Practice makes perfect, right? For some of us this mantra has become like a thorn in our flesh. We practice until our calluses hurt and our wrists are sore and we don’t seem to be anywhere closer to perfect than when we started. So what do we do? Give up our dreams of playing the way we want to or burn out and give up playing all together.
Well…“perfect” players do practice… a lot, but so do we. We have seen people who hardly practice yet they seem to find that mysterious destination called “amazing.” Not right away, but gradually, little by little they get closer and closer to that goal of being God’s guitar hero of the Sunday Morning Service. Why? Because practice makes perfect. Right? Sort of.
Our practice decides our performance. How we play in our practices will be how we play in a performance. Perhaps it is more accurate to say “perfect practice makes perfect playing.” So we must change our mentality for our practices. Often times we think of practices as a time to just play guitar without really paying attention to how we are playing. Practice is the time to make mistakes, but if we practice with the three “R’s” we can make sure it doesn’t happen outside of our private practice sessions.
1. Relaxation. Muscle tension is the number one inhibiter keeping most guitarists from excellence. If excellence was Batman, tension is the Joker with a backyard pool of that laughing gas poison stuff he has. If you’re Superman, tension is Kryptonite. It is evil. Especially when you practice. Muscle tension will keep you fingers and hands from moving smoothly and quickly. When you pick up the guitar, concentrate on your muscles and check to see if any of them are tight. When practicing a riff, progression or solo you want only the necessary muscles to be taut, everything else should be as loose as possible. When are you too relaxed? When you fall over and don’t even put you hands out to catch yourself…that’s when.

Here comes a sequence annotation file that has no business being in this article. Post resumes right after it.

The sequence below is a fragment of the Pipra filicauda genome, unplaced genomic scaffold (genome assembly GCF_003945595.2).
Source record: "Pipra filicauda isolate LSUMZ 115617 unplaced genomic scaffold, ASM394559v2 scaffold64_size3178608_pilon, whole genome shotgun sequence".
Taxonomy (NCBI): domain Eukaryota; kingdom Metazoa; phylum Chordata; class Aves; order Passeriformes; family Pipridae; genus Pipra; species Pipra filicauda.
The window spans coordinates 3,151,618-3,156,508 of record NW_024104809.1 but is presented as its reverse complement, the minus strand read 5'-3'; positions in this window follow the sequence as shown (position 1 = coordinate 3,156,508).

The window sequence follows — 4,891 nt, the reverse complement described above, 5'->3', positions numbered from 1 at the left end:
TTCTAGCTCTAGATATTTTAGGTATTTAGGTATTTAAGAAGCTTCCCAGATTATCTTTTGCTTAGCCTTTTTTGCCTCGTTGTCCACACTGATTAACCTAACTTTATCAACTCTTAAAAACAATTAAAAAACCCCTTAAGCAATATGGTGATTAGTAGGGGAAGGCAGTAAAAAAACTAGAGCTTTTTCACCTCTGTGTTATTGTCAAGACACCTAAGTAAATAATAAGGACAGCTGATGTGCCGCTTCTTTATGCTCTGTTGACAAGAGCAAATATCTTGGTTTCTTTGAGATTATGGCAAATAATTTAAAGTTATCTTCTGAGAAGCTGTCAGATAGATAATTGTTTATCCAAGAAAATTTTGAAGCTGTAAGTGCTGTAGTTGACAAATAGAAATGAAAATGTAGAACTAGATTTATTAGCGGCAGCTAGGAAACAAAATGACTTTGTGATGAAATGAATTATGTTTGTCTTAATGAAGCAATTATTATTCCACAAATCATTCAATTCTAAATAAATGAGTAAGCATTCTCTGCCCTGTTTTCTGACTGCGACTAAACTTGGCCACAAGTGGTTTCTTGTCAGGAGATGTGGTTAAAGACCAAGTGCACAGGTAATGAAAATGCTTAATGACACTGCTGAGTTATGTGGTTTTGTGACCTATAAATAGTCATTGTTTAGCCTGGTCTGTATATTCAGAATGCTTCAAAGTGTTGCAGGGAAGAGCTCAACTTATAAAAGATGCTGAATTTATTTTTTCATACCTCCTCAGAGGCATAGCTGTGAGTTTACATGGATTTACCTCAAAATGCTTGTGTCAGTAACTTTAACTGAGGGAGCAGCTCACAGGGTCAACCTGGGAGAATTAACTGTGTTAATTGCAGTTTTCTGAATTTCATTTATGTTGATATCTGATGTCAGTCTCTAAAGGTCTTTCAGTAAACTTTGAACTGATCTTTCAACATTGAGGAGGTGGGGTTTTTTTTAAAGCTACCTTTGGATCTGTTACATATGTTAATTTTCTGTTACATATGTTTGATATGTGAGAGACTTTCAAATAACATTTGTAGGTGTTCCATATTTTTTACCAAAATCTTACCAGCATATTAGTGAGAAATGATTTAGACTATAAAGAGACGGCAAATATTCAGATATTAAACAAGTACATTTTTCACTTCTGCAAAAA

2. Repetition. How you do something is most likely how you will do it again. Our fingers and hands are like pets. They won’t start off doing what you want but if you take time to train them they will become blue ribbon pedigrees wanting nothing more than to obey your every command. The way to teach your fingers in training is to run through things slowly and perfectly. Every time you do, it “teaches” your fingers the motion you want them to take. With every run-through your fingers start to get it more and more. The more they get it the less you have to think about playing it and you can play it at full-speed smoothly. The more intentional you are while playing slowly the less you have to be when you play fast.
3. Reward. If you don’t enjoy your practice sessions are you really going to want to practice again? Great guitar players become great players because they love the process of getting better. Make your practices enjoyable. It doesn’t always have to be rudiments and metronomes. Playing the guitar has to be just that: playing. The first step of greatness is loving the road that leads us there. WOW THAT’s DEEP. That was worth the whole blog right there.
Just more ways to sound good.